This story appears in the Nov. 12 print edition of Transport Topics.
Truck manufacturers received 23,200 new Class 8 orders in October, the highest monthly total since January, despite truck buyers’ ongoing concerns about the economy and the looming “fiscal cliff,” according to ACT Research.
Last month’s healthy order intake was still 17.2% below the level of a year ago but was 45.9% above September’s total, indicating that the swell of new orders that typically accompanies the start of the fourth quarter materialized as usual, said ACT Vice President Steve Tam.
Tam said this is the time when many large fleets are planning their equipment purchases for the coming year, and their decision to place new truck orders was “a vote of confidence that things are going to sustain well enough that they can go ahead” and buy new vehicles.
At Daimler Trucks North America, Class 8 orders jumped 65% in October from the previous month, “outpacing even the impressive increase in overall industry orders,” said David Hames, general manager of marketing and strategy at DTNA.
“We are still hearing a lot of uncertainty regarding the economy, but our customers still have businesses to run and are placing orders for equipment with proven technology that will decrease their overall cost of operations,” Hames said.
The upturn in order activity “signals that the market still has the need to replace the older, inefficient vehicles that are on the road,” he said.
While larger fleets are looking ahead to 2013 for the most part, small- and medium-sized carriers are placing late-year orders to take advantage of the accelerated federal depreciation tax break, said Robert Woodall, assistant general manager of sales and marketing at Peterbilt Motors Co.
“The smaller to mid-sized fleets are the ones that have a different buying pattern, and they’re not as model-year sensitive, typically, so we’re seeing those guys order right here towards the end of the year in the fourth quarter to take advantage of the tax incentives in place,” Woodall said.
Nevertheless, some fleets are still sitting back and waiting for clarity out of Washington, he said.
“There’s been such a stir created over the fiscal cliff that people want to know what’s going to happen with it before they make additional investments,” Woodall said. “Their trucks are old. They need to replace them, but they’re willing to wait three or four more months to see how things shake out.”
The term “fiscal cliff” refers to a series of tax increases and federal spending cuts that Congress set in budget legislation last year that will go into effect at the end of 2012 unless it is able to come up with a new plan to trim federal deficits and set budget priorities.
ACT’s Tam said he was “pleasantly surprised” by the strength of October’s order intake, but added that it may be tough for the industry to top that number in November.
“It may make the rest of the year more challenging,” he said. “We typically see sequential improvement in both November and December, and I’m guessing that we won’t see that, at least from this 23,200 number.”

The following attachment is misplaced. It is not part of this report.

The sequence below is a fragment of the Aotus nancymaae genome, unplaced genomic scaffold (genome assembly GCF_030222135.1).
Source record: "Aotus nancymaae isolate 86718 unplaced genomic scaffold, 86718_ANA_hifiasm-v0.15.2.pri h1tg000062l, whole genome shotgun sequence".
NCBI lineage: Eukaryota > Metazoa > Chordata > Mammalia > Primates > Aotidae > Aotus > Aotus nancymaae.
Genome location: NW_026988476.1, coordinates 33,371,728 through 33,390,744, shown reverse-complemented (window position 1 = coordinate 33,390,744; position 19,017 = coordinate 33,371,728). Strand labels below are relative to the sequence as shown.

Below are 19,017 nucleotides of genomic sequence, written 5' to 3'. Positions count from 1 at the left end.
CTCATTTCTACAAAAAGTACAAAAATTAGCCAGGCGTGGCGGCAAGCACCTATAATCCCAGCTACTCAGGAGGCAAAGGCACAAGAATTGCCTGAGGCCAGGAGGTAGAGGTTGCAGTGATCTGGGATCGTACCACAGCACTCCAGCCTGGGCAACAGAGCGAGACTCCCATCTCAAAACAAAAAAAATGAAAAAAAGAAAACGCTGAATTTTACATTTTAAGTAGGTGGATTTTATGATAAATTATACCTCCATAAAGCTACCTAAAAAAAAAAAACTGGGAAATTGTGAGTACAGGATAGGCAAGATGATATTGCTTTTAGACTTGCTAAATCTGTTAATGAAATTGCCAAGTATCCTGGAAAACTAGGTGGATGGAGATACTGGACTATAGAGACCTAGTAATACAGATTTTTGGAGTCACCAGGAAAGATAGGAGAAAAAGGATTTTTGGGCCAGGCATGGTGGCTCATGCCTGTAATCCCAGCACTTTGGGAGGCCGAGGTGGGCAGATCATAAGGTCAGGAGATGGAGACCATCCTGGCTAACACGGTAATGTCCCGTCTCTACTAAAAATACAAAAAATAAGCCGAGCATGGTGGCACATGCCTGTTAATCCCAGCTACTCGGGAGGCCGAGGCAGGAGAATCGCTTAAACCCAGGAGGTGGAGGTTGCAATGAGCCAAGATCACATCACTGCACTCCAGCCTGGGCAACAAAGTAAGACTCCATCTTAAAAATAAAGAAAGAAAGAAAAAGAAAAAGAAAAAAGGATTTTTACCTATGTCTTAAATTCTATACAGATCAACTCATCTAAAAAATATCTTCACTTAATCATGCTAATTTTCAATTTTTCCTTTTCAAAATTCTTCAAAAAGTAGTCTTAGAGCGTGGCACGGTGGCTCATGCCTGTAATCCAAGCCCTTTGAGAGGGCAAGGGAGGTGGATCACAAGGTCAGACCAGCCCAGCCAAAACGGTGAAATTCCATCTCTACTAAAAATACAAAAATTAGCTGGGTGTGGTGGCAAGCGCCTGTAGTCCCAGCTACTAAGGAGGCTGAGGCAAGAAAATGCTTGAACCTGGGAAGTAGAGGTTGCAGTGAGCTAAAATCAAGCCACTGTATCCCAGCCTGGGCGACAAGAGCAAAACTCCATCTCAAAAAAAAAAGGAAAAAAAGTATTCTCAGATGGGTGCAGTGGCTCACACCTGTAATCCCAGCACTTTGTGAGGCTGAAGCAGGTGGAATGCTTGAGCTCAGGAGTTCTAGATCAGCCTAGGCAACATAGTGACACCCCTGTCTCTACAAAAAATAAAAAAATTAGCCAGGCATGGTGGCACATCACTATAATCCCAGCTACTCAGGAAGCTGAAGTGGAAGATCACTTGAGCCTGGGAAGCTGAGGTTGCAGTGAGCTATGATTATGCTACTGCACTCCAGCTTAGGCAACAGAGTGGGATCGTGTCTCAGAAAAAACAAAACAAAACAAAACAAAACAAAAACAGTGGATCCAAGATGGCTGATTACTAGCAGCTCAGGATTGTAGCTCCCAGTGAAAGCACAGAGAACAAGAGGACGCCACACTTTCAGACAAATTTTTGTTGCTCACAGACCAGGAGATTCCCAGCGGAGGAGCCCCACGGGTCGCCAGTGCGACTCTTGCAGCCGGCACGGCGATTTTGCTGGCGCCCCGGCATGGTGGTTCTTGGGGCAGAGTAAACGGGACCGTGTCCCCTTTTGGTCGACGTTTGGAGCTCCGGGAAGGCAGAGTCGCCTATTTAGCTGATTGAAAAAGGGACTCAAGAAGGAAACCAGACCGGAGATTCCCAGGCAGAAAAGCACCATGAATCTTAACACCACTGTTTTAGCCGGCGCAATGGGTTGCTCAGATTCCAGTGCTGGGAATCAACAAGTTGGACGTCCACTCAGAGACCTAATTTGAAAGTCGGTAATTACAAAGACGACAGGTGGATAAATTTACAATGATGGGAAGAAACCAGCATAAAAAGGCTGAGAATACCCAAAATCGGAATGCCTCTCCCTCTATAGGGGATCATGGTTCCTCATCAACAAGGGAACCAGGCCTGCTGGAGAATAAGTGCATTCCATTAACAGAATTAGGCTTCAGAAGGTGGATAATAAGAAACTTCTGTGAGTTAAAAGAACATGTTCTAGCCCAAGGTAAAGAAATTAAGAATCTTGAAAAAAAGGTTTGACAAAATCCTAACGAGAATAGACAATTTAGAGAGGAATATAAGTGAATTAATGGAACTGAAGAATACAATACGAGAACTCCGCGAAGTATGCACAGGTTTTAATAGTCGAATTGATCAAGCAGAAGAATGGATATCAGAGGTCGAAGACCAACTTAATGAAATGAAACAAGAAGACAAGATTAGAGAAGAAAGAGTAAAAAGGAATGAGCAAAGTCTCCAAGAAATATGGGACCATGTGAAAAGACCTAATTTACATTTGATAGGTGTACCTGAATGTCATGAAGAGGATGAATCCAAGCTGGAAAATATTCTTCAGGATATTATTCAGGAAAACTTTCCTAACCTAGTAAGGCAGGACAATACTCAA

Despite the strong month-to-month increase in October, net orders declined on a year-over-year basis for the 10th straight month, ACT said.
For the year to date, truck buyers have placed 187,844 new orders through October, down from 254,690 in the same period of 2011, according to ACT’s figures.
Tam attributed the year-over-year declines to “a very good year” in 2011, when production was up almost 66% over 2010.
Tam said manufacturers’ backlogs declined to about 67,000 orders at the end of September, from about 71,000 in August, as they built trucks at a faster rate than they received orders, “which has been the theme throughout the year.”
However, that trend may have reversed because of the strength of new orders in October, he said. Although backlog data for October was not yet available, Tam said backlogs probably held steady or grew during the month.
Manufacturers have trimmed production this year as their build rates exceeded new order intake, but Tam predicted that additional cuts probably won’t be necessary.
“I’m not expecting much in the way of future cuts as long as things continue to progress the way forecasts are laid out right now,” he said. “I think they’ve gotten to where they need to be.”
Woodall said Peterbilt has adjusted its build rates during the course of the year to match order activity, but said the company is “pretty much in alignment with where we need to be right now.”
“Obviously, we’re anxious to see some increased order activity and get production levels back to where they were and beyond,” he said.
Randy Downs, sales manager at Navistar dealer Carolina International Trucks Inc., Columbia, S.C., said order intake stalled in late summer, in part because Navistar’s announced switch to engines with selective catalytic reduction technology caused some customers to pause.
Now that Navistar is offering customers two SCR engine choices with “proven technologies,” Downs expects customer orders to bounce back.
“We’re marching again in the right direction, and we’ve got a strategy that’s proven in the marketplace,” he said. “I think it’s just a matter of time before we start picking back up and gaining back some of the customers we’ve lost.”